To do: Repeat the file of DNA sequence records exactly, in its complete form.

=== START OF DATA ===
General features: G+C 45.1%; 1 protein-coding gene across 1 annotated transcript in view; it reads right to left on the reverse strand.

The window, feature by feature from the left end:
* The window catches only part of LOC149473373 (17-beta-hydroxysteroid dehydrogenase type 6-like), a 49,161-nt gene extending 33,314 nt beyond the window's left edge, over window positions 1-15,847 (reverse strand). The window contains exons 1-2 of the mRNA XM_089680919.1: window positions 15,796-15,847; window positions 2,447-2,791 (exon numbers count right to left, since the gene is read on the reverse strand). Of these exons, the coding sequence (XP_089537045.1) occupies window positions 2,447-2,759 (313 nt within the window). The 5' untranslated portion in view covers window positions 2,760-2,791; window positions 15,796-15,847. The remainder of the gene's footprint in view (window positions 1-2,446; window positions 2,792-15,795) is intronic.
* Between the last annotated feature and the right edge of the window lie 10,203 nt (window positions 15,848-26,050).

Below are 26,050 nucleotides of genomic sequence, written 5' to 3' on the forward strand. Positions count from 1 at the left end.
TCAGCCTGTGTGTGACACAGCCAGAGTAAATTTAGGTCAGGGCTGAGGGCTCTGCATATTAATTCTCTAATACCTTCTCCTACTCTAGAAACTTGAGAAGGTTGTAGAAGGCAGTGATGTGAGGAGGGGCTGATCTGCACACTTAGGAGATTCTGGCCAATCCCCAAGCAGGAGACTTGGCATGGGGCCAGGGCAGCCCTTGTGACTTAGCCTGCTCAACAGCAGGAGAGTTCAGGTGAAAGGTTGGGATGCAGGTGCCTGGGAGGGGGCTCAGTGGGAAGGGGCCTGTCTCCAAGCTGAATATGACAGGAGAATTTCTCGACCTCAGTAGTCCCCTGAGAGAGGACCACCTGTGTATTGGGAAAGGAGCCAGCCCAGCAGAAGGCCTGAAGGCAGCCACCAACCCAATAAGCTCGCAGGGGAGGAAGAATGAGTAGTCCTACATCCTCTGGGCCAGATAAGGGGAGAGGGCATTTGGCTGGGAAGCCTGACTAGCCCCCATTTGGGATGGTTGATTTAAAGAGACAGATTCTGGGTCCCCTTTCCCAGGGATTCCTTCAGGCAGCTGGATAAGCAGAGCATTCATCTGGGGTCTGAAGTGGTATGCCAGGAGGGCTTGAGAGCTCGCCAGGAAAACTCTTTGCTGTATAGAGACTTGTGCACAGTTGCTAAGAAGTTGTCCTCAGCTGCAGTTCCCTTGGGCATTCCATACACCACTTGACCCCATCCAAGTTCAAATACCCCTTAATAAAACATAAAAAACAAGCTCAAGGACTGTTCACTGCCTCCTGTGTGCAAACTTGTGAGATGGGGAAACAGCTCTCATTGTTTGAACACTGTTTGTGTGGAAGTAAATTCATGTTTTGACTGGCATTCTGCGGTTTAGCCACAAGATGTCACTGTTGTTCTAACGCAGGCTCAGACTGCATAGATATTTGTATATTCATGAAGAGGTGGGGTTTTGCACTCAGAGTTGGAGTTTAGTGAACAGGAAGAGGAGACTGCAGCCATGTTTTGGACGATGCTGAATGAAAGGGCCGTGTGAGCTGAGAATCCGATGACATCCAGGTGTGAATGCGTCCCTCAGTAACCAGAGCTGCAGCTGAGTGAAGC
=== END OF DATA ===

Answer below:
General features: G+C 45.1%; 1 protein-coding gene across 1 annotated transcript in view; it reads right to left on the reverse strand.

The window, feature by feature from the left end:
* The window catches only part of LOC149473373 (17-beta-hydroxysteroid dehydrogenase type 6-like), a 49,161-nt gene extending 33,314 nt beyond the window's left edge, over window positions 1-15,847 (reverse strand). The window contains exons 1-2 of the mRNA XM_089680919.1: window positions 15,796-15,847; window positions 2,447-2,791 (exon numbers count right to left, since the gene is read on the reverse strand). Of these exons, the coding sequence (XP_089537045.1) occupies window positions 2,447-2,759 (313 nt within the window). The 5' untranslated portion in view covers window positions 2,760-2,791; window positions 15,796-15,847. The remainder of the gene's footprint in view (window positions 1-2,446; window positions 2,792-15,795) is intronic.
* Between the last annotated feature and the right edge of the window lie 10,203 nt (window positions 15,848-26,050).

Below are 26,050 nucleotides of genomic sequence, written 5' to 3' on the forward strand. Positions count from 1 at the left end.
TCAGCCTGTGTGTGACACAGCCAGAGTAAATTTAGGTCAGGGCTGAGGGCTCTGCATATTAATTCTCTAATACCTTCTCCTACTCTAGAAACTTGAGAAGGTTGTAGAAGGCAGTGATGTGAGGAGGGGCTGATCTGCACACTTAGGAGATTCTGGCCAATCCCCAAGCAGGAGACTTGGCATGGGGCCAGGGCAGCCCTTGTGACTTAGCCTGCTCAACAGCAGGAGAGTTCAGGTGAAAGGTTGGGATGCAGGTGCCTGGGAGGGGGCTCAGTGGGAAGGGGCCTGTCTCCAAGCTGAATATGACAGGAGAATTTCTCGACCTCAGTAGTCCCCTGAGAGAGGACCACCTGTGTATTGGGAAAGGAGCCAGCCCAGCAGAAGGCCTGAAGGCAGCCACCAACCCAATAAGCTCGCAGGGGAGGAAGAATGAGTAGTCCTACATCCTCTGGGCCAGATAAGGGGAGAGGGCATTTGGCTGGGAAGCCTGACTAGCCCCCATTTGGGATGGTTGATTTAAAGAGACAGATTCTGGGTCCCCTTTCCCAGGGATTCCTTCAGGCAGCTGGATAAGCAGAGCATTCATCTGGGGTCTGAAGTGGTATGCCAGGAGGGCTTGAGAGCTCGCCAGGAAAACTCTTTGCTGTATAGAGACTTGTGCACAGTTGCTAAGAAGTTGTCCTCAGCTGCAGTTCCCTTGGGCATTCCATACACCACTTGACCCCATCCAAGTTCAAATACCCCTTAATAAAACATAAAAAACAAGCTCAAGGACTGTTCACTGCCTCCTGTGTGCAAACTTGTGAGATGGGGAAACAGCTCTCATTGTTTGAACACTGTTTGTGTGGAAGTAAATTCATGTTTTGACTGGCATTCTGCGGTTTAGCCACAAGATGTCACTGTTGTTCTAACGCAGGCTCAGACTGCATAGATATTTGTATATTCATGAAGAGGTGGGGTTTTGCACTCAGAGTTGGAGTTTAGTGAACAGGAAGAGGAGACTGCAGCCATGTTTTGGACGATGCTGAATGAAAGGGCCGTGTGAGCTGAGAATCCGATGACATCCAGGTGTGAATGCGTCCCTCAGTAACCAGAGCTGCAGCTGAGTGAAGC